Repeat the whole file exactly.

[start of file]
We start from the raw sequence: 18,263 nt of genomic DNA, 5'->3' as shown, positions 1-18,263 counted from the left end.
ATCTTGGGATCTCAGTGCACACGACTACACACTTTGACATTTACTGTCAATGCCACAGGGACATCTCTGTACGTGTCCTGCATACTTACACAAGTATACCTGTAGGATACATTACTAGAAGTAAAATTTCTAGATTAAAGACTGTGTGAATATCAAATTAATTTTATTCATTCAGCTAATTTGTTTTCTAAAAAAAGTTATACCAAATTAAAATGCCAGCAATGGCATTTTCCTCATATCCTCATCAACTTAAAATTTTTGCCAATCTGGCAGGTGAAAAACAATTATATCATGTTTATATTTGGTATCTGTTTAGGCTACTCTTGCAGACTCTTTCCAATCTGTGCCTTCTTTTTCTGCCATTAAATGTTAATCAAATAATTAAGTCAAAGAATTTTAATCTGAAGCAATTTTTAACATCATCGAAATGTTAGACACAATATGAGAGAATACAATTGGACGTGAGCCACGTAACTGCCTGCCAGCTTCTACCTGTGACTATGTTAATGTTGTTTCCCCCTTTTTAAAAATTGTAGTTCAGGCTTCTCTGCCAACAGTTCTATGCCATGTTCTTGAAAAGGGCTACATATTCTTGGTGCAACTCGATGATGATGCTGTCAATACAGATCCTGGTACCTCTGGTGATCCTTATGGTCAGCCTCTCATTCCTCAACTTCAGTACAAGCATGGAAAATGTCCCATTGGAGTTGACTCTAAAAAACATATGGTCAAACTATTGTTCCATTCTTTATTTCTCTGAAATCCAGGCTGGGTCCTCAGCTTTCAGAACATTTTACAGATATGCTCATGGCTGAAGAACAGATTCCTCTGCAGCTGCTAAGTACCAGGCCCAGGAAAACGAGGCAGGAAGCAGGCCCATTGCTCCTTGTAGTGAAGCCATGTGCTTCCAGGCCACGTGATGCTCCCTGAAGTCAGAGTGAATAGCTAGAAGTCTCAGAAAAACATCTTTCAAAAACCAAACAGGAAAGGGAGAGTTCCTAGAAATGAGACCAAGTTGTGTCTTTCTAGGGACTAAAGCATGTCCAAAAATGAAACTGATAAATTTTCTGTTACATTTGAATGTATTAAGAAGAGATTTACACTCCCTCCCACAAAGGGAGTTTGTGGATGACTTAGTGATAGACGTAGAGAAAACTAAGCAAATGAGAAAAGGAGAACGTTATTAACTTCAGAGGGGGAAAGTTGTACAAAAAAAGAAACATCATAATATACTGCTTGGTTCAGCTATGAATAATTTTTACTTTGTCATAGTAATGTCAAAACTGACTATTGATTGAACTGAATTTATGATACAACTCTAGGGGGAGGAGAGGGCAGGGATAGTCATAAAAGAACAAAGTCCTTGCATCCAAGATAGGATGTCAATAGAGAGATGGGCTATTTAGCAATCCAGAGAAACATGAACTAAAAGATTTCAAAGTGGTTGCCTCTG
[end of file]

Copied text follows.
We start from the raw sequence: 18,263 nt of genomic DNA, 5'->3' as shown, positions 1-18,263 counted from the left end.
ATCTTGGGATCTCAGTGCACACGACTACACACTTTGACATTTACTGTCAATGCCACAGGGACATCTCTGTACGTGTCCTGCATACTTACACAAGTATACCTGTAGGATACATTACTAGAAGTAAAATTTCTAGATTAAAGACTGTGTGAATATCAAATTAATTTTATTCATTCAGCTAATTTGTTTTCTAAAAAAAGTTATACCAAATTAAAATGCCAGCAATGGCATTTTCCTCATATCCTCATCAACTTAAAATTTTTGCCAATCTGGCAGGTGAAAAACAATTATATCATGTTTATATTTGGTATCTGTTTAGGCTACTCTTGCAGACTCTTTCCAATCTGTGCCTTCTTTTTCTGCCATTAAATGTTAATCAAATAATTAAGTCAAAGAATTTTAATCTGAAGCAATTTTTAACATCATCGAAATGTTAGACACAATATGAGAGAATACAATTGGACGTGAGCCACGTAACTGCCTGCCAGCTTCTACCTGTGACTATGTTAATGTTGTTTCCCCCTTTTTAAAAATTGTAGTTCAGGCTTCTCTGCCAACAGTTCTATGCCATGTTCTTGAAAAGGGCTACATATTCTTGGTGCAACTCGATGATGATGCTGTCAATACAGATCCTGGTACCTCTGGTGATCCTTATGGTCAGCCTCTCATTCCTCAACTTCAGTACAAGCATGGAAAATGTCCCATTGGAGTTGACTCTAAAAAACATATGGTCAAACTATTGTTCCATTCTTTATTTCTCTGAAATCCAGGCTGGGTCCTCAGCTTTCAGAACATTTTACAGATATGCTCATGGCTGAAGAACAGATTCCTCTGCAGCTGCTAAGTACCAGGCCCAGGAAAACGAGGCAGGAAGCAGGCCCATTGCTCCTTGTAGTGAAGCCATGTGCTTCCAGGCCACGTGATGCTCCCTGAAGTCAGAGTGAATAGCTAGAAGTCTCAGAAAAACATCTTTCAAAAACCAAACAGGAAAGGGAGAGTTCCTAGAAATGAGACCAAGTTGTGTCTTTCTAGGGACTAAAGCATGTCCAAAAATGAAACTGATAAATTTTCTGTTACATTTGAATGTATTAAGAAGAGATTTACACTCCCTCCCACAAAGGGAGTTTGTGGATGACTTAGTGATAGACGTAGAGAAAACTAAGCAAATGAGAAAAGGAGAACGTTATTAACTTCAGAGGGGGAAAGTTGTACAAAAAAAGAAACATCATAATATACTGCTTGGTTCAGCTATGAATAATTTTTACTTTGTCATAGTAATGTCAAAACTGACTATTGATTGAACTGAATTTATGATACAACTCTAGGGGGAGGAGAGGGCAGGGATAGTCATAAAAGAACAAAGTCCTTGCATCCAAGATAGGATGTCAATAGAGAGATGGGCTATTTAGCAATCCAGAGAAACATGAACTAAAAGATTTCAAAGTGGTTGCCTCTG